How do you get rid of Plantar’s Wart?
If you suspect you have a plantar wart, you should check in with your doctor. It can be hard to tell how much the wart has grown beneath the skin. You should definitely see your doctor if the wart is causing you pain or spreading to another location.
In most cases, your doctor can diagnose a plantar wart with one or more of these techniques:
- Examining the lesion
- Paring the lesion with a scalpel and checking for signs of dark, pinpoint dots — tiny, clotted blood vessels
- Removing a small section of the lesion (shave biopsy) and sending it to a laboratory for analysis
Most plantar warts are harmless and go away without treatment, though it may take a year or two. If your warts are painful or spreading, you may want to try treating them with over-the-counter (nonprescription) medications or home remedies. You may need many repeated treatments before warts go away, and they may return later.
If your self-care approaches haven’t helped, talk with your doctor about these treatments:
Stronger peeling medicine (salicylic acid)
Prescription-strength wart medications with salicylic acid work by removing layers of a wart a little bit at a time. They may also stimulate your immune system’s ability to fight the wart. Your doctor will likely suggest you apply the medicine regularly at home, followed by occasional office visits.
Freezing medicine (cryotherapy)
Cryotherapy done at a doctor’s office involves applying liquid nitrogen to the wart, either with a spray or a cotton swab. This method can be painful, so your doctor may numb the area first.
The chemical causes a blister to form around your wart, and the dead tissue sloughs off within a week or so. Cryotherapy may also stimulate your immune system to fight viral warts. You may need to return to the doctor’s office for repeat treatments every two to four weeks until the wart disappears.
Some studies suggest that cryotherapy combined with salicylic acid treatment is more effective than just cryotherapy, but further study is needed.
Surgical or other procedures
If salicylic acid and freezing medicine don’t work, your doctor may recommend one or more of the following treatments:
- Other acids. Your doctor shaves the surface of the wart and applies trichloroacetic acid with a wooden toothpick. You’ll need to return to the doctor’s office for repeat treatments every week or so. Side effects include burning and stinging. Between visits, you may be asked to apply salicylic acid to the wart.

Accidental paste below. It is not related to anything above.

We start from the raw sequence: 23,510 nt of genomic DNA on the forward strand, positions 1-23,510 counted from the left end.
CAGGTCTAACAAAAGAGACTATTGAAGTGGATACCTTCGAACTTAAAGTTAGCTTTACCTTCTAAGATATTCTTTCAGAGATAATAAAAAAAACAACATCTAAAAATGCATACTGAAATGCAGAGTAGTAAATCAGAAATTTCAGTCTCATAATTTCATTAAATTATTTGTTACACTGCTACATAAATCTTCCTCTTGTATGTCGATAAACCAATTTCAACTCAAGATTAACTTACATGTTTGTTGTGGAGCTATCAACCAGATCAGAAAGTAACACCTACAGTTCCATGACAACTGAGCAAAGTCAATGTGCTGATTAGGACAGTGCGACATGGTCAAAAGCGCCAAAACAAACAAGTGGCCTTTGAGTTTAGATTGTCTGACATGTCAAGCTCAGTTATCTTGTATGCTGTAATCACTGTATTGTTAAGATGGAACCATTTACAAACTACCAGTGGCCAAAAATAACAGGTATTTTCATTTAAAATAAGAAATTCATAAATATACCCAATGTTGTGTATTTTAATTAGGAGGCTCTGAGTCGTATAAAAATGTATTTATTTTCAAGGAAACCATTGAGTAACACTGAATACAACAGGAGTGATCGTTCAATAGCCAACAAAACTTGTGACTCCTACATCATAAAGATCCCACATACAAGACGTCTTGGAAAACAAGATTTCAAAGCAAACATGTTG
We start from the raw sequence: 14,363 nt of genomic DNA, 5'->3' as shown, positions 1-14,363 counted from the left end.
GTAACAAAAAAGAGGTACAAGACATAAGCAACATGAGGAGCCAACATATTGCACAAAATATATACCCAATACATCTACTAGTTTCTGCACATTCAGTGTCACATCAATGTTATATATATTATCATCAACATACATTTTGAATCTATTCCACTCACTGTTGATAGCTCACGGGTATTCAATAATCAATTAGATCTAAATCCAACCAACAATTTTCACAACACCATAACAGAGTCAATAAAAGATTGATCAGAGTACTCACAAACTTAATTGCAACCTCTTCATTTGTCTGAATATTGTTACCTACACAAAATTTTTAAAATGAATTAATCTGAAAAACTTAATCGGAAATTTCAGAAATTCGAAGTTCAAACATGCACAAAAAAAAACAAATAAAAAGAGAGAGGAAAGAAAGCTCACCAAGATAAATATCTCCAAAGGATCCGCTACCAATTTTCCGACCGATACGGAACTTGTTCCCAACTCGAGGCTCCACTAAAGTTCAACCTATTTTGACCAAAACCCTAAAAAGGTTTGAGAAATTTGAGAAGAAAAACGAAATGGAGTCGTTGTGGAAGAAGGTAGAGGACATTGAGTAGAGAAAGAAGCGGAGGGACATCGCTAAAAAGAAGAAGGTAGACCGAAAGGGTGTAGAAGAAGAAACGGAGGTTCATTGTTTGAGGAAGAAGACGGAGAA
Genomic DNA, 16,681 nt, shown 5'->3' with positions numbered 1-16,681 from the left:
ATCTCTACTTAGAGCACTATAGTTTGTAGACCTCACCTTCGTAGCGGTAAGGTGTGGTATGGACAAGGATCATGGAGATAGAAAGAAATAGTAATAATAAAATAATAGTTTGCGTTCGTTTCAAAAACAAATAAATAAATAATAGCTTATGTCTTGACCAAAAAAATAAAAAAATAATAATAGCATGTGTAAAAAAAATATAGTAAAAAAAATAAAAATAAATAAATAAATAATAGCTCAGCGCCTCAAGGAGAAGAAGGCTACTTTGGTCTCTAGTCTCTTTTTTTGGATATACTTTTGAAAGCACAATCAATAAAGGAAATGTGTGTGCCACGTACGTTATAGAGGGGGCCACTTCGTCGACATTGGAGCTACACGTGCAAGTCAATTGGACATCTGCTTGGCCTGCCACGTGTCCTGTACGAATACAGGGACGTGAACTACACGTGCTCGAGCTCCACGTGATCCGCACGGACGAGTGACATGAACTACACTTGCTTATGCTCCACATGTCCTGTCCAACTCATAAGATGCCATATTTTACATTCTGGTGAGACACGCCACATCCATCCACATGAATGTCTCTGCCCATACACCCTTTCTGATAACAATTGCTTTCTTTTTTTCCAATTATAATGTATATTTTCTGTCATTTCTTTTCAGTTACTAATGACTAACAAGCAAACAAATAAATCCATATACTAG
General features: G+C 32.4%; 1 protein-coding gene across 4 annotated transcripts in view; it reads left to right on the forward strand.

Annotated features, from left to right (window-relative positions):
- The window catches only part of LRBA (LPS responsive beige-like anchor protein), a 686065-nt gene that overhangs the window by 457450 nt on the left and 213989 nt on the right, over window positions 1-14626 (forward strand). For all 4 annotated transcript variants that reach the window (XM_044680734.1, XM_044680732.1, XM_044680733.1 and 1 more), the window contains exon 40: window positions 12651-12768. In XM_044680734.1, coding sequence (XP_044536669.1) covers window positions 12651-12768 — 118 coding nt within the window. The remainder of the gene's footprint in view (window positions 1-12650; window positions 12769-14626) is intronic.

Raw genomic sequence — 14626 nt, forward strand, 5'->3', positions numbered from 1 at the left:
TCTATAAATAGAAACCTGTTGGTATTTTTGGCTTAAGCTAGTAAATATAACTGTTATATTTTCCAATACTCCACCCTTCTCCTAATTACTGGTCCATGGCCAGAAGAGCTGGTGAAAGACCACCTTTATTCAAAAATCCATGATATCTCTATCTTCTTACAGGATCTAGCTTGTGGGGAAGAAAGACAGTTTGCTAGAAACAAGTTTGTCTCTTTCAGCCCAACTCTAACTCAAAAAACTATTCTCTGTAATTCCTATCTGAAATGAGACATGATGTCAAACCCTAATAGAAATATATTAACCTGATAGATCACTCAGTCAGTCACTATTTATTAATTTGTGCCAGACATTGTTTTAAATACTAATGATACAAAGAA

- Immune therapy. This method uses medications or solutions to stimulate your immune system to fight viral warts. Your doctor may inject your warts with a foreign substance (antigen) or apply a solution or cream to warts.
- Minor surgery. Your doctor cuts away the wart or destroys it by using an electric needle (electrodesiccation and curettage). This procedure can be painful, so your doctor will numb your skin first. Because surgery has a risk of scarring, this method usually isn’t used to treat plantar warts unless other treatments have failed.
- Laser treatment. Pulsed-dye laser treatment burns closed (cauterizes) tiny blood vessels. The infected tissue eventually dies, and the wart falls off. This method requires repeat treatments every three to four weeks. The evidence for the effectiveness of this method is limited, and it can cause pain and potentially scarring.
- Vaccine. The HPV vaccine has been used with success to treat warts even though this vaccine is not specifically targeted toward the wart virus that causes the majority of plantar warts.
Family Foot & Ankle Physicians has a primary location in Greenville, servicing cities such as Greenville, Farmville, Ahoskie, Kinston, Winterville, Tarboro, New Bern, Edenton, Washington, Rocky Mount, with patients coming from throughout eastern North Carolina and beyond. To request your appointment, call our Greenville office today, talk to your doctor about a referral or use the online booking tool to schedule your visit.